What are some key limitations for the United States and Georgia in this process?
One of the limitations may be perception of Georgia as an island, without a regional context. You can have bilateral relationships, but if you deal with the regional countries separately, it will be a weakness. It, rather, should be part of a broader U.S. strategy.
How do you see advancement of such regional context given dissimilar interests of the regional players?
If you want to succeed on the broader region, security-wise, you have to separate democracy and security from each other. This does not mean that democracy is no longer relevant. But, more emphasis should be out on the wider context and advancing security cooperation with both democratic and less democratic states.
What do you think it takes for Georgia to increase its strategic value for the United States?
The key question for me is Georgia’s presence – in terms of what it says and does. Even though Georgia has an excellent Ambassador in Washington, who is being a strong spokesperson for his country, the effort is not sufficient. Under the previous administration, there were many people, including President Mikheil Saakashvili himself, who was very active in Washington. And, he was not the only person. There were others, who were writing in international newspapers, frequently speaking at conferences and telling Americans why Georgia matters and why should they care. Nowadays, the policy is different.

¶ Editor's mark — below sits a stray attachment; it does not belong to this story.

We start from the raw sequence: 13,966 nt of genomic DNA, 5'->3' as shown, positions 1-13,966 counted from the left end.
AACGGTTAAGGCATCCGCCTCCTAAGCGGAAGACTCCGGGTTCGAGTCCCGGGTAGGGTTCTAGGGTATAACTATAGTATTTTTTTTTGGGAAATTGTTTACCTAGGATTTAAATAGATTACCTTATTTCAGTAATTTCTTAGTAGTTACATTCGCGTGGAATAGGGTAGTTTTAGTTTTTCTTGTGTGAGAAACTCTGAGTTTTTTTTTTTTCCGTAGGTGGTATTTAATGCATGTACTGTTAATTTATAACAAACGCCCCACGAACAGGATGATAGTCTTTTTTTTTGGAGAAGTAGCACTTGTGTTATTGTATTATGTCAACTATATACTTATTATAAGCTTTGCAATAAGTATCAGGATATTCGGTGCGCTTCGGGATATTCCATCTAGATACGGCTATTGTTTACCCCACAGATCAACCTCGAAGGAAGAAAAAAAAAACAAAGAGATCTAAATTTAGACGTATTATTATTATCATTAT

In addition, there were voices in Georgia, who maintained that Georgia should not bother its allies. I think, that is a wrong approach. Georgia constantly has to be badgering people, which will make its positions stronger.
How would Russia try to influence advancing U.S. security engagement in Georgia?
My belief has always been that when Russians understand that there is something happening they cannot stop, they back off and choose another way. In 2007-08, they saw an opening, including the weak Bush administration and disunity within NATO; they also saw Kosovo as an opportunity to invade Georgia and they did it. But the moment when they realized that they could not change the government, they took Abkhazia and Tskhinvali Region, which was already outside of Georgian control.
If you want to have an example, you should talk to the Baltic states. Their relations with Russia much improved after they got NATO membership. Russians understood that they lost a battle and they accepted the consequences. So, in this context, if the U.S. action was based on a strategy and was long term in nature, and Russians understood that they can do nothing about it, it would work well. Unfortunately, right now, it is not the case. Russia has penetrated Georgia’s civil society and media, using its tools pretty effectively. By such actions, Russians are communicating with Georgian citizens that any bold moves against Moscow’s interests will have consequences.
How do you see the future of Georgia’s security and foreign policy?
Georgia has to make itself more attractive for the rest of Europe. For instance, Alasania did it. With his cultivation of relations with the French defense minister, he advanced the bilateral cooperation very much. I can even quote the French minister, who said that without Georgia, the French mission in the Central African Republic would not have been possible. That is an example of how France, which was very cautious about Georgia’s security matters, was cultivated into a supporter. Today, Georgians should be strategic in their thinking about what the rest of Europe needs and “how can we help them.” Too many people in Europe think that Georgia is asking them for defense. The narrative should be: “I am asking you not to defend me, but to give me an opportunity to defend myself.”